DPW Analyzes Human Impact of Dawei Deep-Sea Port Project
June 5, 2012
HURFOM: The human rights and environmental advocacy group Dawei Project Watch released their assessment “No Rights To Know” investigating the lead up to and implementation of the Dawei deep-sea port project in the end of May 2012. The revealing document demonstrates how local residents did not have prior knowledge that a special economic zone was to be constructed right on top of their villages, because project authorities developed the plan in secret. Villagers were not afforded the rights to be involved in decision-makingor notified of key information that directly impacts their lives. Many residents now wonder and worry how the project will affect their communities, specifically security for young women and threats to cultural identity, customs, language, food supply, and other local resources. Dawei Project Watch (DPW) is a group of local activists and human rights workers whoobserve and collect information about the Dawei Special Economic Zone (SEZ) project. Over the course of three months, DPW recorded their accumulated data into a basic needs assessment to share with donors and aid groups, intending to unveil the lack of accountability and transparency exhibited by the government and related companies. The assessment will also allow people living in the project area to better understand and consider its consequences.
Since June 2008, when the agreement for the projected 10 year Dawei Project was signed, the Thai government and State Peace and Development Council (SPDC) have been gradually instituting the project. For example, on January 8th, 2011, local authorities from the SPDC military government started making lists of local owners of houses, plantations, and paddy fields that fall within the Dawei deep-sea port construction area.
Authorities from the Dawei Special Economic Zone (SEZ) and the Italian-Thai Development Company (ITD) will confiscate about 8,000 acres of paddy-cultivated lands, 10,000 acres of rubber plantations, 12,000 to 14,000 acres of cashew-nut plantations, and over 150,000 acres of orchid plantations. If the project is implemented, villagers from 21 communities will lose almost all of their property. The total economic zone constitutes about 250 square meters (97 square miles) in which approximately 30,000 people, or 5,500 families, will be directly affected.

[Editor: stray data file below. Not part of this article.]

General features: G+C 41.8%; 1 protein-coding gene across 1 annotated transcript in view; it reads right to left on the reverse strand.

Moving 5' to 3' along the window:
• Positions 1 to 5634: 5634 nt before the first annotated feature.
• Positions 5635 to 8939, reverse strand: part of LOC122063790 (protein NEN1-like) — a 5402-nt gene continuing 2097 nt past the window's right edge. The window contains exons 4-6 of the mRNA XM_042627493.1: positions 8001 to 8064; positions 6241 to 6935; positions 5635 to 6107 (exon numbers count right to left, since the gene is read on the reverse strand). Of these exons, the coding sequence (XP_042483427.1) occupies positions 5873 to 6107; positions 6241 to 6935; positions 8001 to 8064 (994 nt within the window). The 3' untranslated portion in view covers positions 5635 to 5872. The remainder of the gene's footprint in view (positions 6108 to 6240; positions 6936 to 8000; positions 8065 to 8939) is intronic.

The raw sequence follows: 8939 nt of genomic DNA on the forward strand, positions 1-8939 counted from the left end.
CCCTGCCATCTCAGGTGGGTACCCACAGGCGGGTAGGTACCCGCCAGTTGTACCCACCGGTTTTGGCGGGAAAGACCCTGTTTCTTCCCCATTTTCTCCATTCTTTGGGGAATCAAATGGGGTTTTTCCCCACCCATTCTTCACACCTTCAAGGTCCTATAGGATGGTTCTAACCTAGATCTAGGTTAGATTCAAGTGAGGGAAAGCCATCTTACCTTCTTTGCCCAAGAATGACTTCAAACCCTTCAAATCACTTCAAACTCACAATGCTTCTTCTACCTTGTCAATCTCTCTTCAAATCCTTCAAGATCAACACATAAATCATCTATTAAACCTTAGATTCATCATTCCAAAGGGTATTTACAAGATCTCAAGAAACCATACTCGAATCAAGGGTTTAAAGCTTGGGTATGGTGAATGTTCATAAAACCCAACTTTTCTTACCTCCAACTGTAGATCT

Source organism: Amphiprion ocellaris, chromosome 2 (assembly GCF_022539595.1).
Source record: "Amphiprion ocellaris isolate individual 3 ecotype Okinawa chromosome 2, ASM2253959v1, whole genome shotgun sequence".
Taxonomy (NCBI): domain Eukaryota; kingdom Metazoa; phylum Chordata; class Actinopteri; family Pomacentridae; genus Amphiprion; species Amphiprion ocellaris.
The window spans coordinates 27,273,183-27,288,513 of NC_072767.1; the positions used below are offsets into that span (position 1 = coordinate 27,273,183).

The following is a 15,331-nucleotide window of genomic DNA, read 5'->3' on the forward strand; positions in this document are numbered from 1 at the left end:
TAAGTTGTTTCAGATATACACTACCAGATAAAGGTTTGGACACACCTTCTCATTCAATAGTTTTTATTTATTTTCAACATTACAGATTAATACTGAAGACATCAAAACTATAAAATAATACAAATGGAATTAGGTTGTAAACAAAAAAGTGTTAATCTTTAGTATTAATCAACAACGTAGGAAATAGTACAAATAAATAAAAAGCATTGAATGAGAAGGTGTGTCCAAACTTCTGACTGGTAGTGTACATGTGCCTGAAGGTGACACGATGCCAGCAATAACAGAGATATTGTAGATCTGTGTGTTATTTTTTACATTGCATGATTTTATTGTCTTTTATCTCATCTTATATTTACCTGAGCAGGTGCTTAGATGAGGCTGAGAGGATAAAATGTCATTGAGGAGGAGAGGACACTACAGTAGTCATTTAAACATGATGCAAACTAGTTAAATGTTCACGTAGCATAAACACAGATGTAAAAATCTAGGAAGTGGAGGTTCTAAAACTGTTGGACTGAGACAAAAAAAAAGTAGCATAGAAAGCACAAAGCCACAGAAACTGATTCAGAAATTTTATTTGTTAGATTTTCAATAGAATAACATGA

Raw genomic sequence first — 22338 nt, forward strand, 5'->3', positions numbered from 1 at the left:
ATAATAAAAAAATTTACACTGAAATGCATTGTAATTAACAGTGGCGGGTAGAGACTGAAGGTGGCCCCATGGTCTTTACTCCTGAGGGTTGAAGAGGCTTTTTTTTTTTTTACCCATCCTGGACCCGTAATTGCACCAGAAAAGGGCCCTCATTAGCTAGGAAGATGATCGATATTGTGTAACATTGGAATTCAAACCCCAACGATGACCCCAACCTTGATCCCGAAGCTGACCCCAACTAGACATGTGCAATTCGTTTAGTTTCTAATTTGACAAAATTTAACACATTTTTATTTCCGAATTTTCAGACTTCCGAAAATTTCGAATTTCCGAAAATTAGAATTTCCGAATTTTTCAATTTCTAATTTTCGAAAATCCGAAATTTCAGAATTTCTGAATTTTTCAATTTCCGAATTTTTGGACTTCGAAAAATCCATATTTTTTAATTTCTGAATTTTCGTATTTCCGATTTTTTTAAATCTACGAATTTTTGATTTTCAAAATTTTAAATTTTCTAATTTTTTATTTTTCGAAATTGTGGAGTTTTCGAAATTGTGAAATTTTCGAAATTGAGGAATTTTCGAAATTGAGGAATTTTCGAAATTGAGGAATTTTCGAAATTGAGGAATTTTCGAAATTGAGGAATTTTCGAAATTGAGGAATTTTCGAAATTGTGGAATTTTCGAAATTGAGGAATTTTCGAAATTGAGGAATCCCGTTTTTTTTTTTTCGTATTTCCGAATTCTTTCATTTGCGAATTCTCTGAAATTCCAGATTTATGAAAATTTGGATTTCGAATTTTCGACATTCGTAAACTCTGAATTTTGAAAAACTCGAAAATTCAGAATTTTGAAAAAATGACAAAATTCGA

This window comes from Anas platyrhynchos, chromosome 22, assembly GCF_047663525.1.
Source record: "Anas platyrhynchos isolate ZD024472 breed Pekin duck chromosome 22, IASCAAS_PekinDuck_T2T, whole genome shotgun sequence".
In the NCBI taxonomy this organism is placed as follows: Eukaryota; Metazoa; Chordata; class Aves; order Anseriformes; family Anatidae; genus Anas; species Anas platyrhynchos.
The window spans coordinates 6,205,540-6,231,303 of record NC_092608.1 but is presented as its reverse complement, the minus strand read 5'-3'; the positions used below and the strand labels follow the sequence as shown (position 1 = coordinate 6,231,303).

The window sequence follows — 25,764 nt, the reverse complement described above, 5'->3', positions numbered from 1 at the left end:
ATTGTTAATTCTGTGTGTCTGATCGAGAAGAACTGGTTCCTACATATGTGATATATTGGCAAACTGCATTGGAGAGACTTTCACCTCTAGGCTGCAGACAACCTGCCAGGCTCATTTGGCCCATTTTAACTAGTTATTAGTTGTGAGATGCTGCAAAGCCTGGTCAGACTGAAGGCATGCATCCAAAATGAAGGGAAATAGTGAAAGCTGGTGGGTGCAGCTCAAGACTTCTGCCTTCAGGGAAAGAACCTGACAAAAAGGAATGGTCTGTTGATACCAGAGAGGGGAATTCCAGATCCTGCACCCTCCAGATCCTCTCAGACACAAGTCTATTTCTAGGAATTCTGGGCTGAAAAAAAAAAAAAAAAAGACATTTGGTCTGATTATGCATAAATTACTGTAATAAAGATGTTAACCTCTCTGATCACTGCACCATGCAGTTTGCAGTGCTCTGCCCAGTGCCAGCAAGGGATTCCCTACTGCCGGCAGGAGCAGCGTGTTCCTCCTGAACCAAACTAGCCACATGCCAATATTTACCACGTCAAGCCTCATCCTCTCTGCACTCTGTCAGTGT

Some houses have already been removed due to their proximity to road reconstruction sites in 10 of the 21 villages, including Kamyaingswe, Mudoo, Htaingyi, Mudoo Ngae (Western Mudoo), Pan Tin Inn, Bagaw Soon, Yalai, Paradat and Kyakhatabin Inn, according to the DPW assessment.
HURFOM interviewed DPW member Nai Ramonnya, age 40, who has visited and monitored the project site many times. He explained the situation of residents who have to leave their houses, plantations or farms.
“Even though the villagers are being forced to relocate, they do not want to leave, especially older people who have lived in the villages their entire lives,” he said.
“Some families have moved to places where relatives live, even though the new locations may not be suitable to sustain livelihoods, because they are not sure whether the government will provide them with new land or how much compensation they will get for confiscatedproperty. They don’t know what to do about future plans since the project authorities have yet to describe what will happen,” Nai Ramonnya continued.
At the World Economic Forum in Bangkok on June 1, 2012, Aung San Suu Kyi, Chairman of the National League for Democracy (NLD) and one of the members of Parliament warned investors and businessmen who plan to invest in Burma to do so with an awareness of the need to improve the lives of ordinary Burmese people. She also mentioned in her speech that the government was pushing through democratic, economic and social reforms, but did not seem willing to make much effort in overhauling a judiciary that lacked independence and transparency.
“For a moment please don’t think too much of the benefit investment will bring to investors,” Suu Kyi said. “We don’t want investment to mean further corruption… and greater inequality.”
DPW urges the Italian-Thai Development Company and other investors to clearly explain the project’s entire planto residents, and to listen to their concerns.
The previous Burmese military regime, or SPDC, and the Thai government agreed upon and signed a Memorandum of Understanding (MoU) on May 19, 2008, to develop and implement the Dawei SEZ plan. The bi-literal agreement grants Thai companies extensiveinvolvement in the construction of Dawei SEZ, permitting almost monopoly control of the project’sdevelopment. Besides the Dawei SEZ, the new government led by U Thein Sein also implemented the Thilawa Special Economic Zone near Rangoon (Yangon) and the Kyauk Phyu Special Economic Zone in western Rakhine State as part of a long-term plan for economic progress during his government’s administration.